Thursday, December 26, 2013

Goodbye, Chili dog

We have to put our dog down. He's thirteen, he has trouble walking and standing, went blind rather suddenly, and can't control his bowels or bladder. Lately he's been getting lost in corners and we've got to be very careful not to let him try to do the same with the corner with the pellet stove. This morning he fell in a hole one of our other dogs has been digging unbeknownst to us. And the ground was supposed to be frozen....

In the past, we had to put down a Golden when his kidneys failed. We came home to find him immobile, bloated and unresponsive. Before him we had a Dalmatian who spent the last two weeks of his life in a cage with tubes snaked up his nose and into his arms.

In that regard Chili is ahead of the game. But he can't see, can barely walk, when he goes to the bathroom like as not he'll fall backwards into it, and his days are now spent like his nights: laying in one place whining to himself.

We took him to the vet because we didn't think we could make a decision without his input. Basically he said that it would not be premature to do it now, and when I said I thought the best he would ever be was right there at that moment, amped up and excited because he was at the vet's, the doctor agreed.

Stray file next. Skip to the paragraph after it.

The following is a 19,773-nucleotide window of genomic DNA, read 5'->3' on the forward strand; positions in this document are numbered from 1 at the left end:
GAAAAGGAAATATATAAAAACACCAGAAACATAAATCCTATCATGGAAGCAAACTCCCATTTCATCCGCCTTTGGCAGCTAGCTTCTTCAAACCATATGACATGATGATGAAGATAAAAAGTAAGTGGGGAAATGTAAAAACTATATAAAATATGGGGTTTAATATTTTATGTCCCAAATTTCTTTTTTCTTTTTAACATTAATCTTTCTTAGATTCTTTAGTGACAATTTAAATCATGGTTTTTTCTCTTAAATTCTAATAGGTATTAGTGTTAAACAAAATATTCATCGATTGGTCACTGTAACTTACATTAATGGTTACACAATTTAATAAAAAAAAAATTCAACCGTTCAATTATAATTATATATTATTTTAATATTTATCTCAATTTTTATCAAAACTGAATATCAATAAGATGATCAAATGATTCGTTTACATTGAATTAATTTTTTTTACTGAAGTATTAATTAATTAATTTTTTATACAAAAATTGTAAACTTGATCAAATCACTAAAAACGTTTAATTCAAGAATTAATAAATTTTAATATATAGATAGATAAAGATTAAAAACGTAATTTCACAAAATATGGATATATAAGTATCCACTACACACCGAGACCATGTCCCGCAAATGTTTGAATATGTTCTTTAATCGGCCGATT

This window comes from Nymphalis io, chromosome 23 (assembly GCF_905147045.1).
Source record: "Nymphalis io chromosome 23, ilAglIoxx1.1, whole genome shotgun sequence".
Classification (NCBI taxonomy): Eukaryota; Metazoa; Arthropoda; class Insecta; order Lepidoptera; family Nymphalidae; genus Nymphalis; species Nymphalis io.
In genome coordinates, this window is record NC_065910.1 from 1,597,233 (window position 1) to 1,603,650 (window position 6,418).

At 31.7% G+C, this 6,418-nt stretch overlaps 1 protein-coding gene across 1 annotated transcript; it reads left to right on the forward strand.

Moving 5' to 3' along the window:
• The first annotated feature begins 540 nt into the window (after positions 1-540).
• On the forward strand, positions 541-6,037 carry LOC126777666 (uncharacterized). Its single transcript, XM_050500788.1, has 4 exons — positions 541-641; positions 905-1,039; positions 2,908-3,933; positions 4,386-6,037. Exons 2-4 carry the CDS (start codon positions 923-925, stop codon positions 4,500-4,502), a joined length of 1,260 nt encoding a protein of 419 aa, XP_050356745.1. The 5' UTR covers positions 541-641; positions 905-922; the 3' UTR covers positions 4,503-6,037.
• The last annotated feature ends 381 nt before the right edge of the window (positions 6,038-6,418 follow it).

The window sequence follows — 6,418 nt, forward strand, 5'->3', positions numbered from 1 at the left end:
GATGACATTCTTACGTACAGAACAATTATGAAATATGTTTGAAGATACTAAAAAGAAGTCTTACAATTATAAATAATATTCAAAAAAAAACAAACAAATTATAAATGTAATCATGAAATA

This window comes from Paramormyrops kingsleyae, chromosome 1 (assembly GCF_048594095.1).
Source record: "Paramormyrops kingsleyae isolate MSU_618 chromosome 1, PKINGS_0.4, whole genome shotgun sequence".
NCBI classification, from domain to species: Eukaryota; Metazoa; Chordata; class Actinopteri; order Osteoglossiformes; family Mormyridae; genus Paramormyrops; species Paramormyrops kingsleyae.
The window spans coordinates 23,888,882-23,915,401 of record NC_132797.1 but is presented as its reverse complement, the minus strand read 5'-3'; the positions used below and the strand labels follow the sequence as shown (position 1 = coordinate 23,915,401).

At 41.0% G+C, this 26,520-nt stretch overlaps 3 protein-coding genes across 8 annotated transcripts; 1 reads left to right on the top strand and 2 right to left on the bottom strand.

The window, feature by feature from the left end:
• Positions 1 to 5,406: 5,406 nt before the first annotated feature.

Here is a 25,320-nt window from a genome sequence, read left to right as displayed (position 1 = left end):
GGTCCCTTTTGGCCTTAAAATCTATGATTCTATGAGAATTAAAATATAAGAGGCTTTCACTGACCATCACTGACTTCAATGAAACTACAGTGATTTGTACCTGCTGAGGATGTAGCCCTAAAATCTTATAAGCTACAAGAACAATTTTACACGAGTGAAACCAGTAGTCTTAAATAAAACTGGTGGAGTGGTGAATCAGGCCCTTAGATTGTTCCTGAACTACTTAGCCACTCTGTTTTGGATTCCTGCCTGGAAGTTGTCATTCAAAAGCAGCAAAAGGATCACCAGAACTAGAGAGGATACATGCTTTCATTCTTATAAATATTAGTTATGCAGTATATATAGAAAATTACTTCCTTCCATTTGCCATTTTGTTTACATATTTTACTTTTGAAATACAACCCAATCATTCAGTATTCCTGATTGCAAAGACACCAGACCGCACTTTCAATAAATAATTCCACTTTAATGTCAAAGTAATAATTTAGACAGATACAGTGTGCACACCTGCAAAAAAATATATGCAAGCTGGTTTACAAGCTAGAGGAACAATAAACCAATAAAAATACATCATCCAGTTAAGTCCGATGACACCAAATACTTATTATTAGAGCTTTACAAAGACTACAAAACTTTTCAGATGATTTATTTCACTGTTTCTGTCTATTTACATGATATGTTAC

Melissa wasn't ready yet, and we took him home. She was Chili's handler when she showed him way back when. He almost became a Champion--he'd won all his minors and just needed his two majors but we started having babies and it just kind of worked out that he retired.

This morning he started to go to the bathroom while he was eating breakfast. I was already working on the mess he'd made before I led him to his food. It really hit me that he's not getting better, he's getting worse, and I dread "the next phase," the one where it's time to take him in after you've waited too long. The vet made sure we knew that he thought that was the one place we didn't want to be.

Unfortunately, that's the one place when you know it's time to take them in. You can't feel good about it until you know there's no choice left at all, when they're already suffering past the point of there being any question at all of what to do. Chili's blind, can barely walk, can't find his food or water dish, falls down stairs when he gets to them, and has no quality of life. The reality is that he's not going to get better and whatever the next phase would be, we don't want to see him there.

So it's time. We're saying goodbye to our Dalmatian, Chili, nearing fourteen years old and still king of the roost to the other dogs, even to this day. We know we're doing the right thing but paradoxically it can only feel that way if we'd wait too long. Right now, it seems like there's an element of choice to the matter, but that's only because we're picking him and carrying him outside, carrying him to his food, carrying him up and down stairs, keeping him away from the pellet stove. His quality of life is laying on the couch and whining. And that's the best that can be said for him. He seems to recognize Melissa, or at least respond to her, but for the rest of us, he's ninety percent not there.

Goodbye, Chili. We love you and we'll miss you, you spotted marvel. May you forever rest in peace. We'll always remember the love you've given us for the past thirteen plus years. And if you don't know, few dogs love as hard as a Dalmatian.


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